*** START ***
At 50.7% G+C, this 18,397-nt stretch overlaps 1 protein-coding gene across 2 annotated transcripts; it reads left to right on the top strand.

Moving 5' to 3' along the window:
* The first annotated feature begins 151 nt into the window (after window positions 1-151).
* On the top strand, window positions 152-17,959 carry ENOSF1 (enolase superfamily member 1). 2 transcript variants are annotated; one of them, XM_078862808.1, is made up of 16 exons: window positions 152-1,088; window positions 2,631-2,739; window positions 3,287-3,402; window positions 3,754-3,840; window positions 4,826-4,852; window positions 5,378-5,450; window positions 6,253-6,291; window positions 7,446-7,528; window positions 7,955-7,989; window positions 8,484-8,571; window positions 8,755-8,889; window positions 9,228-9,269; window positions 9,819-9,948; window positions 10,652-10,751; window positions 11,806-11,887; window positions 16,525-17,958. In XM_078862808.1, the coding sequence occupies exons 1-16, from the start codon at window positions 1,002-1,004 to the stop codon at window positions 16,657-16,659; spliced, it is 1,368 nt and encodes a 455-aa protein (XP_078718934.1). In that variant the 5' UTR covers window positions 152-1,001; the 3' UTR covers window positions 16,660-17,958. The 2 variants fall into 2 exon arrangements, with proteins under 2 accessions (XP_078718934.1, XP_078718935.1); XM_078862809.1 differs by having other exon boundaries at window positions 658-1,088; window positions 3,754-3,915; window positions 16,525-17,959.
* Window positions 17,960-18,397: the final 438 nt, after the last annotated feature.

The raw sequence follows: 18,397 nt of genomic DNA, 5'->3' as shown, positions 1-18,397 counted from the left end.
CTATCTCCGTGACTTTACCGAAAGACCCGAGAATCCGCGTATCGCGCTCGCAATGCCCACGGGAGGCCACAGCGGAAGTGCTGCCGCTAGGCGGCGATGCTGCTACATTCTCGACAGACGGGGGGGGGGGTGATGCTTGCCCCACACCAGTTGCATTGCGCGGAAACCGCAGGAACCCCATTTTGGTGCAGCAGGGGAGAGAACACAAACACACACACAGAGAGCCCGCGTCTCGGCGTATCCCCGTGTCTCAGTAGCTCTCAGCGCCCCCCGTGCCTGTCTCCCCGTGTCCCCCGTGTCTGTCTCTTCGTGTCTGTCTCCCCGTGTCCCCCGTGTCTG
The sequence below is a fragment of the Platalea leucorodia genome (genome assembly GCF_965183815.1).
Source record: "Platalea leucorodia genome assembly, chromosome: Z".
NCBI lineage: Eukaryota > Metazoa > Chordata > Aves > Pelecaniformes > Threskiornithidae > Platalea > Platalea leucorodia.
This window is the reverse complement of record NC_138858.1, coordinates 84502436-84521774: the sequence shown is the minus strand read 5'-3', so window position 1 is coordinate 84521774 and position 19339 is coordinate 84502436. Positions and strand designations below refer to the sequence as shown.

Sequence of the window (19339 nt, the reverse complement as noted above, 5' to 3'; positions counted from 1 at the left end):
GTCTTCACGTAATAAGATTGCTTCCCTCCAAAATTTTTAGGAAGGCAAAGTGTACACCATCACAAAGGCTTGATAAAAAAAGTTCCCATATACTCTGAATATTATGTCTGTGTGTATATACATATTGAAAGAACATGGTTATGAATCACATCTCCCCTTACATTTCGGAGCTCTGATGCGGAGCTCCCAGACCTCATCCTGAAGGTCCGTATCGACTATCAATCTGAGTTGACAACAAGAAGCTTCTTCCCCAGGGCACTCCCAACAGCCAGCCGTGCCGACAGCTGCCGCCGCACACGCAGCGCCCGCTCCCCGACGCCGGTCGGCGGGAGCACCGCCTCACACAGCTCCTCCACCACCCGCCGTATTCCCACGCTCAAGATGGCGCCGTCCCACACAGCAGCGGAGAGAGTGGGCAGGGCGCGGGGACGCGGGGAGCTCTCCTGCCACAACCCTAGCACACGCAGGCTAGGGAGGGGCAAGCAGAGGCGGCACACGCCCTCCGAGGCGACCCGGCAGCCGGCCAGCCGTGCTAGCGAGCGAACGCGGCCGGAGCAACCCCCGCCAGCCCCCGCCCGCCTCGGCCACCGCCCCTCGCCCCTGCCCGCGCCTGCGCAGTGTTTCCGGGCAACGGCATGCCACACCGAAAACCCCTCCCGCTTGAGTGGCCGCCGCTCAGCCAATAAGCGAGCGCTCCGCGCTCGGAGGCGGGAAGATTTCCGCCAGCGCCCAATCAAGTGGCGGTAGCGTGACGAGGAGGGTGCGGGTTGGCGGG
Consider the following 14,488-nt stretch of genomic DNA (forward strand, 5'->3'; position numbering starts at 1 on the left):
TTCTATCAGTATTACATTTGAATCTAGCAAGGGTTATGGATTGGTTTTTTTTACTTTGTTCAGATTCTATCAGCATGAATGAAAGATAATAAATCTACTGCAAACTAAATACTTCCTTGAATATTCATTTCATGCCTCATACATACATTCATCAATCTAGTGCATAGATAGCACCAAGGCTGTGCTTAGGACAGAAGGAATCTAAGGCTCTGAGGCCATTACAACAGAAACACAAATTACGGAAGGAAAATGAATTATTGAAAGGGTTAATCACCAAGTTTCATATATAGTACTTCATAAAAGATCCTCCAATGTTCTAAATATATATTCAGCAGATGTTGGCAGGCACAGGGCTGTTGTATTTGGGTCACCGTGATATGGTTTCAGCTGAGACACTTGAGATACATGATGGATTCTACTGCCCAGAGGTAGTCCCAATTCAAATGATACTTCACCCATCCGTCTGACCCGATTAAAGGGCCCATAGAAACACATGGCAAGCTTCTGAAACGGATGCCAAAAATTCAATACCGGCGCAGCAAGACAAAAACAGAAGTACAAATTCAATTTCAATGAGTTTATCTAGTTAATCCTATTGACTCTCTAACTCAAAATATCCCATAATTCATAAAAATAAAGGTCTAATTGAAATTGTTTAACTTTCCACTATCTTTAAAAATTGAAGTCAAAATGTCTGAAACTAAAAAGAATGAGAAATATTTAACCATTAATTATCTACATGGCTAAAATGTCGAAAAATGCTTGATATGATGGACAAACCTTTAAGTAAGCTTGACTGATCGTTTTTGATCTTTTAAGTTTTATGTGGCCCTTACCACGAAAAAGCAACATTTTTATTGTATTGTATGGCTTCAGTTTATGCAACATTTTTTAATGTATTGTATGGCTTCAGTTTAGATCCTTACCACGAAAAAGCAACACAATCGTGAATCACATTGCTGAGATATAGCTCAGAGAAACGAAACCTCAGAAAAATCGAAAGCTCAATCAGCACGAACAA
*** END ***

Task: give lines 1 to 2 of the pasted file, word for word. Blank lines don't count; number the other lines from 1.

At 50.7% G+C, this 18,397-nt stretch overlaps 1 protein-coding gene across 2 annotated transcripts; it reads left to right on the top strand.

Moving 5' to 3' along the window: